Often, we encounter papers we cannot read nor understand; such papers are useless. While they appear on the author’s CV, they do not add to the knowledge base of the community. Even the most important and interesting results are of no use if they are not disseminated. You do not want all your hard work to go unnoticed due to poor content organization, inability to express yourself well in English, or sloppy preparation and writing. Continue reading “how to start writing a paper”
One of the key mantras in my group is what, why, how. It is one of the more useful guidelines for explaining your work in written or oral form. It works for an elevator pitch as well as writing an abstract for your paper. For each of what, why, how, try to articulate your thoughts with the fewest possible words that exactly describe what you are doing, why you are doing it, and how you are doing it. Continue reading “what, why, how?”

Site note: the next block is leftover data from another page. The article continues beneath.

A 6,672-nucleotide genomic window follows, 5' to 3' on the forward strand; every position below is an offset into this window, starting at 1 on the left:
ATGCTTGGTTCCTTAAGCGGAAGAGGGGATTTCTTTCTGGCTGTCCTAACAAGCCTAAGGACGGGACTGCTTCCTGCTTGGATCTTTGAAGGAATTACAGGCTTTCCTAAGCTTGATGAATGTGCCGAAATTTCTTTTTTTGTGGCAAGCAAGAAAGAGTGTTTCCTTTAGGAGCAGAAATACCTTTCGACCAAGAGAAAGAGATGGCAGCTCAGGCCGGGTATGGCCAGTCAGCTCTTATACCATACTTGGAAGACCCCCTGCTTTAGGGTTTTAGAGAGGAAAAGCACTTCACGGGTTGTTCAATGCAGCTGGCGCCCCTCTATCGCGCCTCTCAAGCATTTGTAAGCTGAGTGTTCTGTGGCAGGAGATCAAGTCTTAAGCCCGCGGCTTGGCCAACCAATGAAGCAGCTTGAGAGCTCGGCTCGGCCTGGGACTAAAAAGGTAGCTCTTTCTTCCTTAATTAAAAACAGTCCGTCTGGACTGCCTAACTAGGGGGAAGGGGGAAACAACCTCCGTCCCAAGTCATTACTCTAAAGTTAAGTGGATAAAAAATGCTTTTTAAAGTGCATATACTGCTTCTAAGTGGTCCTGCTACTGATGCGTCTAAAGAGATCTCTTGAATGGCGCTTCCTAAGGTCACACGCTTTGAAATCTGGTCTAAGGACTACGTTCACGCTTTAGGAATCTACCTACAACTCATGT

I’ve loved math since I was a little girl; I loved puzzles, riddles, and number games of any sort. My dad used to play with me palačinke (Serbian for crêpe) games: “Your mom made 10 palačinke, your brother ate 3; how many are left?” Math was sweet. Continue reading “math, music, and patterns”
When you listen to a typical commencement speech, it is full of clichés. You know why, because most of the time the clichés are clichés because they are true.